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Group Wants San Diego AIDS Memorial In Future Bankers Hill Park

A vacant lot at the corner of Olive Street and Third Avenue in Bankers Hill i...

Photo by Katie Schoolov

Above: A vacant lot at the corner of Olive Street and Third Avenue in Bankers Hill is seen here, Aug. 24, 2017.

The San Diego AIDS Memorial Task Force has chosen a small plot of land in Bankers Hill as its preferred location for the future memorial. The city already has plans to convert the parcel into a small neighborhood park.

The San Diego AIDS Memorial Task Force has announced it is seeking to create an AIDS memorial on a parcel in Bankers Hill already due to become a city park.

Plans for the Olive Street Park on a vacant lot at the corner of Olive Street and Third Avenue were included in the neighborhood's community plan update last year. Nicole Murray-Ramirez, co-chair of the task force, said other locations the group explored in Hillcrest, Balboa Park and downtown were less desirable because they were less quiet and peaceful.

"We want to go somewhere where we can sit down and reflect and contemplate and celebrate quietly the people we have lost," he said.

The task force is hosting a public meeting at 6 p.m. at St. Paul's Cathedral to discuss plans for the memorial and solicit design proposals. It has been fundraising to create an AIDS memorial in San Diego since 2015.

RELATED: Board Approves Plan To Eradicate HIV/AIDS In San Diego

The county Health and Human Services Department recorded 446 new HIV diagnoses in 2014. Diana Schmid, pharmacy specialist with the AIDS Healthcare Foundation and another member of the AIDS Memorial Task Force, said the memorial could put renewed focus on efforts to end the epidemic.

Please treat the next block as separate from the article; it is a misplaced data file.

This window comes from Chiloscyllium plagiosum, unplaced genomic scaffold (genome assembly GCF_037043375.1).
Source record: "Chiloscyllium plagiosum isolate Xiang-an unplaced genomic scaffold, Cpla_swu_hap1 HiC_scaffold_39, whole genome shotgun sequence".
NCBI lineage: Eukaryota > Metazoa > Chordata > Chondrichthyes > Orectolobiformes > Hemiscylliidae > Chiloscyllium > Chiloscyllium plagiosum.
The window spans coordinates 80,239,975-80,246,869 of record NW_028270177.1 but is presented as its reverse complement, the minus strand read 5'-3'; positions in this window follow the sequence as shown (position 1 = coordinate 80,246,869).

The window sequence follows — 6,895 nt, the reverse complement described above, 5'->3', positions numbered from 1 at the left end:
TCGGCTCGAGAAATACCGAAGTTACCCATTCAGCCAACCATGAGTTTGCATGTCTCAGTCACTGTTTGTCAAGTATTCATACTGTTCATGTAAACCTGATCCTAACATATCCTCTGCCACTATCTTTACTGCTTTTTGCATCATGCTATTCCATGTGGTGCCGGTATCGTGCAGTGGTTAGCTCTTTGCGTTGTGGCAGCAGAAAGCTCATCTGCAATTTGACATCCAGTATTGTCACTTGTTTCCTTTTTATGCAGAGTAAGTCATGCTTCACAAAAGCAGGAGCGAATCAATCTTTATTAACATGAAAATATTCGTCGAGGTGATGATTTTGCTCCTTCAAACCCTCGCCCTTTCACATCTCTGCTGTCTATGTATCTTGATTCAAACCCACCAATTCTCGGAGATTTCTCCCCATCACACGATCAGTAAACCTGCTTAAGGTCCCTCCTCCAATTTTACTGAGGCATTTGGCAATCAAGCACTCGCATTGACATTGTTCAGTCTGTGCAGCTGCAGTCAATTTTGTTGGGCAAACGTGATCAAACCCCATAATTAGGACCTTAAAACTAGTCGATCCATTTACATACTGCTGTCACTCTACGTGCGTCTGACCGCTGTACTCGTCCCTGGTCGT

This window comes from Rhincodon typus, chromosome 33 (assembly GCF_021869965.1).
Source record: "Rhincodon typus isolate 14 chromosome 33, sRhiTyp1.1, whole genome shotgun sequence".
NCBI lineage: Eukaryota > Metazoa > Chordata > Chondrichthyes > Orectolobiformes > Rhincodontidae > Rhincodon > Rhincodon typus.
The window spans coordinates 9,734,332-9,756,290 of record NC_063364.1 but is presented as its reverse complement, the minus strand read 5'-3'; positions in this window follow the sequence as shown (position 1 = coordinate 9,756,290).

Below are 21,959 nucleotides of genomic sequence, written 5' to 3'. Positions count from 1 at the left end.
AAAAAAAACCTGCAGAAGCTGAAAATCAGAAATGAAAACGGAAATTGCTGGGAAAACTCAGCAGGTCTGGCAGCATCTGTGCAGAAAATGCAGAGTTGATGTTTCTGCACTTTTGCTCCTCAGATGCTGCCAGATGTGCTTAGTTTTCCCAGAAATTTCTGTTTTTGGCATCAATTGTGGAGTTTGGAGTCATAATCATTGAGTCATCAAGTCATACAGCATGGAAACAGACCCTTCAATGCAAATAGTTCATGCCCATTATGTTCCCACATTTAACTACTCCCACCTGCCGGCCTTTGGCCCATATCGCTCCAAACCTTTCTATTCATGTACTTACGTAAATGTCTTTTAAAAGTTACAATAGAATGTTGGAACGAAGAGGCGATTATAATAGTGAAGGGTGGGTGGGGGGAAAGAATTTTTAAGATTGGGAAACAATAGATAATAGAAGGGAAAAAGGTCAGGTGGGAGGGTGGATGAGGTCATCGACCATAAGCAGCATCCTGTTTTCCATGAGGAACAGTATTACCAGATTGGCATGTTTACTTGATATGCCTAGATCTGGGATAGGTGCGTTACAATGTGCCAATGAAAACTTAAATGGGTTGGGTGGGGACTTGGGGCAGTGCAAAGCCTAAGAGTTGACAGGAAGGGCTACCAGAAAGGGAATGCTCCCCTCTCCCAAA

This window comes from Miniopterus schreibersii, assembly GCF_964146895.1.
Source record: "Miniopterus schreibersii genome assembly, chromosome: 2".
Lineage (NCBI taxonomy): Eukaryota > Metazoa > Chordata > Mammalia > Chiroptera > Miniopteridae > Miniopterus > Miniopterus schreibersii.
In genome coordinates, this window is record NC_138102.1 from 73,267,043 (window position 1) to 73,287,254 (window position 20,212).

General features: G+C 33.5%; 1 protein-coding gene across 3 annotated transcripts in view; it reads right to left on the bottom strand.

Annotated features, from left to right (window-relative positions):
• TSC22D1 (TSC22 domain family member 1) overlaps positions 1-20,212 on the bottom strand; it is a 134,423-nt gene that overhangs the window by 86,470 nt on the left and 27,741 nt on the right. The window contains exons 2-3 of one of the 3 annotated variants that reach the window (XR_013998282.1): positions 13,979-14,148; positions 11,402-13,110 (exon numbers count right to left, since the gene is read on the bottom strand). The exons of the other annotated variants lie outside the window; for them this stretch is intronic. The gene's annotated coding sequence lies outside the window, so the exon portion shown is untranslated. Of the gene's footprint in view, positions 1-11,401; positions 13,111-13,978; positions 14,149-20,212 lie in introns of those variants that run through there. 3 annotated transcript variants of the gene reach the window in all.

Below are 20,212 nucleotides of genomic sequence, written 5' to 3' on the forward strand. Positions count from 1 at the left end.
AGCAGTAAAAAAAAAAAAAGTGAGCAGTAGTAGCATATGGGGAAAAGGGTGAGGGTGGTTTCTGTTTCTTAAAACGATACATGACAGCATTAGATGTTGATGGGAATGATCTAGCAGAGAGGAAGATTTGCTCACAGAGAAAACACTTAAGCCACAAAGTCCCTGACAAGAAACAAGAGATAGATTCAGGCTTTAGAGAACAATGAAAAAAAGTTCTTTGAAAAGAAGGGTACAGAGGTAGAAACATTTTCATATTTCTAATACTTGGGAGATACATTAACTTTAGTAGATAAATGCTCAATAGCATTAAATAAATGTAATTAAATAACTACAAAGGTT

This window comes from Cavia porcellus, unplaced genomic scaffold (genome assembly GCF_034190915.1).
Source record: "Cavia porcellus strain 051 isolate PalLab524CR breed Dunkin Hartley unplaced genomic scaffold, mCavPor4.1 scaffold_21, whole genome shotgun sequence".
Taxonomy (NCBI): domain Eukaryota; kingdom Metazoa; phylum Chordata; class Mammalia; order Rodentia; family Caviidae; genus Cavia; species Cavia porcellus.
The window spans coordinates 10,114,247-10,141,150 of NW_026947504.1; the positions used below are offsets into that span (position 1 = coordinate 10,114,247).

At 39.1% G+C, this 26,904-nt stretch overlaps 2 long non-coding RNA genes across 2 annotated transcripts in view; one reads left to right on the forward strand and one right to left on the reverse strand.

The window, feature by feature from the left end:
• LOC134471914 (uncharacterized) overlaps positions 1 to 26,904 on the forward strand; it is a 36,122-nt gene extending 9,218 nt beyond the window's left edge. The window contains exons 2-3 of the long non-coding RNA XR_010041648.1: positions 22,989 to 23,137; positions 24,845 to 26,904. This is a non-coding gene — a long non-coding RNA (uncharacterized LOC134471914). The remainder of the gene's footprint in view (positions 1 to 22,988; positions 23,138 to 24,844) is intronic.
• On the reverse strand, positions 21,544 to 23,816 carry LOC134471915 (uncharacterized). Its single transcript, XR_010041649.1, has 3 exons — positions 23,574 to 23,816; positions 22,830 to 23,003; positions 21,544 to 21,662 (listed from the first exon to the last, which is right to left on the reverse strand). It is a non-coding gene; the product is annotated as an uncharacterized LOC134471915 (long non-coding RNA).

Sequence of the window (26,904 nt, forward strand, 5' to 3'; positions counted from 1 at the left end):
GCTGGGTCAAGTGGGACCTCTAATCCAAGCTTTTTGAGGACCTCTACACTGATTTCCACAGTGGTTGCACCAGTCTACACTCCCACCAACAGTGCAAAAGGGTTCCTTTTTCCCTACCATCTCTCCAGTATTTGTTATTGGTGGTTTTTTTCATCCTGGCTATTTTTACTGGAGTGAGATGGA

"There's a thing called complacency now," she said. "And so this is an opportunity, with the park and with a memorial, to teach."

Murray-Ramirez said he expects the task force to reach its fundraising goal with a cash infusion from the sale of the nearby Truax House, which served as San Diego's first AIDS hospice.

The proceeds from that sale, which the City Council approved last year, have to go into the city's gas tax fund—but mayoral spokesman Craig Gustafson said city staffers would present a plan to the City Council in December to shift money around in the budget to allow some funding to go to Olive Street Park.


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Andrew Bowen
Metro Reporter

opening quote marksclosing quote marksI cover local government — a broad beat that includes housing, homelessness and infrastructure. I'm especially interested in the intersections of land use, transportation and climate change.

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